A Colorado tragedy takes center stage Monday at the U.S. Supreme Court, where justices are scheduled to hear oral arguments in the case of a Castle Rock woman.
Jessica Gonzales said police didn't do enough to enforce her restraining order against her estranged husband, who took the couple's three daughters and killed them in 1999.
She told the CBS news program "60 Minutes" that all she can do is give it her "best shot, to make a change, to make the world a little safer."
Gonzales wants the right to sue the Castle Rock Police Department, claiming authorities ignored her 911 calls for help after her ex-husband took the couple's daughters. Simon Gonzales later murdered the three children before being killed in a police shootout in front of a police station.
After the gunfight, officers found the girls' bodies in his pickup truck. The girls were ages 7, 9 and 10.
At issue is whether the 14th Amendment obligates police to protect residents from violence, when a local government issues a restraining order and promises to enforce it.
Gonzales said if the nation's highest court rules against her, then at least she'll know she tried.
A ruling may not come for several months.
Gonzales obtained the restraining order as part of the couple's divorce, and said her ex-husband violated that order when he took the girls from her yard in June 1999.
Two officers -- half the town's on-duty police force at the time -- were sent to the Gonzales home to investigate and learned the restraining order gave the father limited child-visitation rights.
"There was absolutely no indication at all that those girls were in harm's way," said Tony Lane, who had been police chief for 13 years in the fast-growing town 25 miles south of Denver. "His previous history did not show he was ever violent toward those girls and he was in compliance with the restraining order."
The tiny police department came under heavy criticism from people who believed officers didn't do enough to enforce the restraining order.
The $30 million federal lawsuit was dismissed in 2001, but it was reinstated by the 10th U.S. Circuit Court of Appeals, which said police had a duty to respond to her calls for help.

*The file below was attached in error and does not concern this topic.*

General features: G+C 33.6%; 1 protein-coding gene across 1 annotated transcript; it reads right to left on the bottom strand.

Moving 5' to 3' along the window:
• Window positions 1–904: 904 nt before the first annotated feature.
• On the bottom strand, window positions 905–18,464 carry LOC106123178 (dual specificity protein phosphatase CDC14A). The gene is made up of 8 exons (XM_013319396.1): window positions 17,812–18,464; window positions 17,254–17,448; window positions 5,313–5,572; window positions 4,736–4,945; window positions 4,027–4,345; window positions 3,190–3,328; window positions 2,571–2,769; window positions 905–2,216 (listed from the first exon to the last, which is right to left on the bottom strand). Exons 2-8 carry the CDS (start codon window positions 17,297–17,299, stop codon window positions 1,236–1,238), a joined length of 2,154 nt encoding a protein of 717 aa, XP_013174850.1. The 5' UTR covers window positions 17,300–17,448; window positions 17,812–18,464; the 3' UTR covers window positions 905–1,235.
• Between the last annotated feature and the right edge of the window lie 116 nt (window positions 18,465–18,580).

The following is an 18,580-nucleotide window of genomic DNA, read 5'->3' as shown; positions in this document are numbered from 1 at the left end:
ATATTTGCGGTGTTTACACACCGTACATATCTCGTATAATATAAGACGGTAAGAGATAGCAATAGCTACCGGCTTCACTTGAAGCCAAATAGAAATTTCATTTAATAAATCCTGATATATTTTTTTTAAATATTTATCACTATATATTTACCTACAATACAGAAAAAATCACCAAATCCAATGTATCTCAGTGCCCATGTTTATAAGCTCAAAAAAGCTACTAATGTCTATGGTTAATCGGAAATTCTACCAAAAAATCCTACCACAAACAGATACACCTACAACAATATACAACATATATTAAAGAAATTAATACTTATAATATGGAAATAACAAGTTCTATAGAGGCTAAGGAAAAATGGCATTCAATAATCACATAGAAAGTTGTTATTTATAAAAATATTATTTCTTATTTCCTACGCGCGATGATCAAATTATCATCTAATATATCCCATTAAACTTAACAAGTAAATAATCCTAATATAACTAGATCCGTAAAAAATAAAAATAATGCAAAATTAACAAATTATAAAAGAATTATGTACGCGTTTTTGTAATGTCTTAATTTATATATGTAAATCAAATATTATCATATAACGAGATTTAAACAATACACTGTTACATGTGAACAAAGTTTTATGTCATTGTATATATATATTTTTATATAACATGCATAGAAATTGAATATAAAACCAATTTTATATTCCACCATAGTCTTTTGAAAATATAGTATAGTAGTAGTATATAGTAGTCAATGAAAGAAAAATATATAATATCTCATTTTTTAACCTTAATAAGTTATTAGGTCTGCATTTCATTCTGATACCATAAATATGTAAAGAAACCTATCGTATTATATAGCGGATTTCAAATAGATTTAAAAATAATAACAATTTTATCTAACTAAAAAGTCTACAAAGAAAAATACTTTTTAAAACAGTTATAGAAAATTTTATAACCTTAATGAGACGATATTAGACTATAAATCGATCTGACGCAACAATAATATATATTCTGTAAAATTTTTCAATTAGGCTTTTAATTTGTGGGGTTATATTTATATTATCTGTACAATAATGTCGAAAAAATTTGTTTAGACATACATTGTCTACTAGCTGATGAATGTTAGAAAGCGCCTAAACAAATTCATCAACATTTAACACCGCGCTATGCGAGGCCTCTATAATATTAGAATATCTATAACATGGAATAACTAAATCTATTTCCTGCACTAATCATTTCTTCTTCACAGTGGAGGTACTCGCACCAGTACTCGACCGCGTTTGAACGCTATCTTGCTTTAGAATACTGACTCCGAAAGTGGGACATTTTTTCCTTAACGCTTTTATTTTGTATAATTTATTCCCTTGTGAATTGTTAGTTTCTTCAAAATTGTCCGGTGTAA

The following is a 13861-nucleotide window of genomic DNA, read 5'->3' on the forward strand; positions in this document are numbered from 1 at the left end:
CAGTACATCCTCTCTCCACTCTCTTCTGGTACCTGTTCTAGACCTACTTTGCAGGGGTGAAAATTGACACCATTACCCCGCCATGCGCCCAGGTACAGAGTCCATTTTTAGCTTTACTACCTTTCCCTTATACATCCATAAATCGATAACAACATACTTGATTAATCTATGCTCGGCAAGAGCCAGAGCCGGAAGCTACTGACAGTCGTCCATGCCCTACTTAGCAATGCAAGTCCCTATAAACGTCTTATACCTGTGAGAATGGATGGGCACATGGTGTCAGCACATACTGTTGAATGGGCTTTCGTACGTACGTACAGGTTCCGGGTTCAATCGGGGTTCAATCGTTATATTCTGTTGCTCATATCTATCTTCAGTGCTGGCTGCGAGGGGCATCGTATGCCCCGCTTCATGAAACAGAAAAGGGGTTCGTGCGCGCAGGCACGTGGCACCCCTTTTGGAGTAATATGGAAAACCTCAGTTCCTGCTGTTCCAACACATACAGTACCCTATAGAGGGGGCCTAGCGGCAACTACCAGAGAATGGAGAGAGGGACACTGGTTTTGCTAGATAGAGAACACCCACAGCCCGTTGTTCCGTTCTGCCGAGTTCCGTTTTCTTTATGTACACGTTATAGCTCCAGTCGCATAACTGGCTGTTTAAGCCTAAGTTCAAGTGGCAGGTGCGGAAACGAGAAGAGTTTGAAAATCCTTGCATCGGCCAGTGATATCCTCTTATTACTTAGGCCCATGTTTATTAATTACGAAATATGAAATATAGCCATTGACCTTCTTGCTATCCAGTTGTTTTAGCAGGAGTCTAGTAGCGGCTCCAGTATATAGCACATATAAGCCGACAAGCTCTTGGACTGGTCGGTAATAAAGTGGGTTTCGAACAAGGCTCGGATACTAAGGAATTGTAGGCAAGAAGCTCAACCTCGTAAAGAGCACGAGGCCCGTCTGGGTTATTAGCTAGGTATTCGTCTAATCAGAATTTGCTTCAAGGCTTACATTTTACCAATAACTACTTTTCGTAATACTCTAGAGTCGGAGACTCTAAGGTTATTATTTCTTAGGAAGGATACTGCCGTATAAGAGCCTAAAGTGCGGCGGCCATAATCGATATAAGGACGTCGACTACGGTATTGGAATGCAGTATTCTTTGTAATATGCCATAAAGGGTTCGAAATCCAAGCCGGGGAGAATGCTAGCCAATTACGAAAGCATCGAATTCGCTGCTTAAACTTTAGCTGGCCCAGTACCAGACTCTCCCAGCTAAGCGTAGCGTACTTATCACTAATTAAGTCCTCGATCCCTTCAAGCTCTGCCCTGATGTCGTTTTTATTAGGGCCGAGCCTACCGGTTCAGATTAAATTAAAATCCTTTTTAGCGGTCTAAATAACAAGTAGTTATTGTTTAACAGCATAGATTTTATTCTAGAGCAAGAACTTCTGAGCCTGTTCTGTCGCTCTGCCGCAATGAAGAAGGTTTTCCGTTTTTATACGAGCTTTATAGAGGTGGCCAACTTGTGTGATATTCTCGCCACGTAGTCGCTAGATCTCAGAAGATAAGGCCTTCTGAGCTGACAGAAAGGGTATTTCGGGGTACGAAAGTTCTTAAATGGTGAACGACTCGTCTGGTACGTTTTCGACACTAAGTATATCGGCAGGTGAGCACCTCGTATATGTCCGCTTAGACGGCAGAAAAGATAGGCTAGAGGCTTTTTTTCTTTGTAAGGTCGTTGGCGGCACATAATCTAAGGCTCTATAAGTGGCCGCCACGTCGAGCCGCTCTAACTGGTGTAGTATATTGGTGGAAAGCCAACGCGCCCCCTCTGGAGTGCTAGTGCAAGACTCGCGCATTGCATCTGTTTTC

The case could open the door to thousands of lawsuits against local governments across the country. It has drawn attention from numerous groups, including the National League of Cities, National Sheriffs Association and other groups.
Littleton Assistant City Attorney Brad Bailey, who filed a brief opposing the lawsuit, said the decision to reinstate the case marked the first time any court has given the status of a property right to a restraining order.
In Colorado and about 20 other states, law enforcement agencies are required to enforce restraining orders, which are often issued in divorce cases and -- in many states -- are routinely issued in criminal cases to protect witnesses from a defendant.
"Given the sheer numbers of orders out there, potentially the liability is just staggering," Bailey said.
Castle Rock officials contend the Supreme Court has never allowed lawsuits against public officials when alleged gross negligence permits a child to be harmed by a parent.
Legal relief for police neglect is often available under state laws. But Colorado bars the negligence claim, leaving Gonzales with nowhere to turn if the high court rules against her.
Lane, the police chief, said he doesn't know what motivated Gonzales to sue, but said he cannot imagine being in her situation.
"People do have a tendency to look for somebody to blame," he said. "There's no bitterness at all on our part. She's just doing what she thinks is appropriate. She just has a different opinion of the facts of the case."
The case is Town of Castle Rock v. Gonzales, 04-278.
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